Another composition by Sachez-Verdu, Chamber Opera: Gramma-Gardens of Writing, was presented on 2 and 3 May. The opera is based on fragments from Plato’s Phaedrus, texts from Homer, Augustinus, Ovid, Hugh of Saint Victor, the Gospel of John, and Dante’s Divine Comedy. The programme notes explain that “Sachez-Verdu’s Gardens talk about written words and their capacity to both preserve and destroy that which they purport to help remember.” It is a non-linear philosophic and social reflection about writing in history, set in six different gardens. The opera is based on soloists and a set of ensembles: two string quartets were seated on both sides of the stage, two percussion sets and a bigger ensemble including brass and woodwinds on stage. The ensemble also included a saxophone and an accordion. All instruments used were familiar to the listeners, yet their use was rooted in a contemporary understanding of sounds in which the composer not only reaches new vocal possibilities but also plays with new tones which can be produced by traditional instruments, such as for example an intentional bouncing and squeaking of the bows in string instruments. The sounds meet without colliding, forming an interesting and a well structured composition.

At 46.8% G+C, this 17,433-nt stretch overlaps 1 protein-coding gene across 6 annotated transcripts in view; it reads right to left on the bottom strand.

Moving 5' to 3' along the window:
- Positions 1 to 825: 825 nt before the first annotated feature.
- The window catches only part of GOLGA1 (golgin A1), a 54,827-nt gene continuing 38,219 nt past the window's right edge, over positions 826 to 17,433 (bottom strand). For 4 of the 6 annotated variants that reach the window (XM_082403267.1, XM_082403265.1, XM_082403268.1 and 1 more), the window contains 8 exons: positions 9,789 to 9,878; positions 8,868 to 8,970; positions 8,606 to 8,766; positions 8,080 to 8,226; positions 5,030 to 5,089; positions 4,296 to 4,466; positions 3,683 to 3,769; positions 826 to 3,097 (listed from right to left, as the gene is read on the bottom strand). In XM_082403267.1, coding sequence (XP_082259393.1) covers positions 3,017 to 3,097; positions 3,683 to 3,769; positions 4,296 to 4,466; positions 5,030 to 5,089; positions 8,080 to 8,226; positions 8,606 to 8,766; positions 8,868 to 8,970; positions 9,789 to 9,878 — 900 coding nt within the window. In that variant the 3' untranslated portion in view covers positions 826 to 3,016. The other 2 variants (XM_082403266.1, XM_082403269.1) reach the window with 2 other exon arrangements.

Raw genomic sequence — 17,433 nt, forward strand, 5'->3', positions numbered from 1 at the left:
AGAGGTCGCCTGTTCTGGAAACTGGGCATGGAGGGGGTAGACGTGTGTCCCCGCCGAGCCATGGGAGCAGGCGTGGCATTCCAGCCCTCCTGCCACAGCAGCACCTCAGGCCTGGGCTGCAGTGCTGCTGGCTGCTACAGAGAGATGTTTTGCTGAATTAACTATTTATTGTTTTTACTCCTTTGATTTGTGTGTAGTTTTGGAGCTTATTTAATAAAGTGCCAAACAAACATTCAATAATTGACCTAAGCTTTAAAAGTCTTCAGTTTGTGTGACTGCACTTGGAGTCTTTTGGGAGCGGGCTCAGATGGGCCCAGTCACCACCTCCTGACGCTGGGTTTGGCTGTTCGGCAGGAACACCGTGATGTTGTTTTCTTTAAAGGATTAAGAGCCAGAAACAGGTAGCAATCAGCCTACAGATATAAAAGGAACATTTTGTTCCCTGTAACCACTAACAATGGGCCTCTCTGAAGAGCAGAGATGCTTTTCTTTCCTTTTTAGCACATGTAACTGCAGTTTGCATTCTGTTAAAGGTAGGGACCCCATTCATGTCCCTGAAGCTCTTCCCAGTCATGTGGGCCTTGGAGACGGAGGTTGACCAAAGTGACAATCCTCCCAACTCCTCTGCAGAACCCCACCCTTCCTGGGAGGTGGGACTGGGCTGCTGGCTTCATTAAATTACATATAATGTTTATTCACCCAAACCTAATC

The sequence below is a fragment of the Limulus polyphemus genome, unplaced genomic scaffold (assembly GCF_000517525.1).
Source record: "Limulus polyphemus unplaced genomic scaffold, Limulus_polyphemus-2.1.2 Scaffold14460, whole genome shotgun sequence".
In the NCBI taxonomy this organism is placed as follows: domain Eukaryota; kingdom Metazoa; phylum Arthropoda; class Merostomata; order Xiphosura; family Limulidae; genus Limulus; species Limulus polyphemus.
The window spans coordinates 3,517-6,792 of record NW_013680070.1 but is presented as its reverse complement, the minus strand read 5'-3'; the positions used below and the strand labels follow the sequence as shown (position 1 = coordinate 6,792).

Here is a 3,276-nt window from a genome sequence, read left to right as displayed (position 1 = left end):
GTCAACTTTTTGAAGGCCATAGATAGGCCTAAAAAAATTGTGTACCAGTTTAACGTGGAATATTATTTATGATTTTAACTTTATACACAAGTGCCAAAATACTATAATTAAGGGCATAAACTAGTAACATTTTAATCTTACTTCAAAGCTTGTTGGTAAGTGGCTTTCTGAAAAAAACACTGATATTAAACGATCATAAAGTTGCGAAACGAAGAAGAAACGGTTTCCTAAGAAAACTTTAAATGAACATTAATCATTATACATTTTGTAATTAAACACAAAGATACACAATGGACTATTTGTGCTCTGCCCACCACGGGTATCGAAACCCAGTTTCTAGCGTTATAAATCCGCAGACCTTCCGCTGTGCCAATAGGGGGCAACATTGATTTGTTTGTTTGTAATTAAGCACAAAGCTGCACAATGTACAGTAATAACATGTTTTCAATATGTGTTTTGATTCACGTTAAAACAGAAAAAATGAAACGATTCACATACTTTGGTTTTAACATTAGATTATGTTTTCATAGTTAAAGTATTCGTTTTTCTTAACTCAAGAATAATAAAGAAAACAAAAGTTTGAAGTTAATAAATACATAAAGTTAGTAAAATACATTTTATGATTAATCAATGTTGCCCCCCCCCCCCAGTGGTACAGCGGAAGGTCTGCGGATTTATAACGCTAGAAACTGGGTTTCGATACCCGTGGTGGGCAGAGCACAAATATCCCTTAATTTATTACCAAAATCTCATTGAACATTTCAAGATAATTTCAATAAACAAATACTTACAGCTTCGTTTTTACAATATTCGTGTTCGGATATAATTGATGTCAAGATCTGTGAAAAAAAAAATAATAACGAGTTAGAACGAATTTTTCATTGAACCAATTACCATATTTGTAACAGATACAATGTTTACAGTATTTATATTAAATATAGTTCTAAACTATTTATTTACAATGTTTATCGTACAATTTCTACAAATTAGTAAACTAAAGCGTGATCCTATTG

Contemporary music, including all compositions presented during the Cairo Contemporary Music Days, is a new experience to most Egyptian audiences. This sphere of music has not been explored in Egypt where listeners favor mostly pre-20th century classical music. It is important to introduce new forms to our as yet limited understanding of the music world. Possibly, in time, contemporary music performances will gain a larger following. Cairo Contemporary Music Days included a number of master classes on such subjects as composition, percussion and modern singing; the guitar master class was headed by Alex Garrobe, who also held a guitar recital on 28 April. The percussion master class gathered a small group of students around Slagwerg Den Haag, a percussion ensemble from the Hague which had given a successful performance a day earlier. Among the attendees were beginners exploring basic rhythmic patterns as well as students from the conservatory who benefited from technical directions given to them by the ensemble members. The composition master class and conducted by Sanchez-Verdu included five participants, among them Tarek Ali Hassan, the renowned Egyptian composer, musician, philosopher and painter, first head of the new Cairo Opera House (1989-1992), and Ahmad Madkour (Ahmad Abdallah), the Egyptian composer whose White Shroud was performed by the ensemble Conjunt Instrumental BCN216 on 1 May.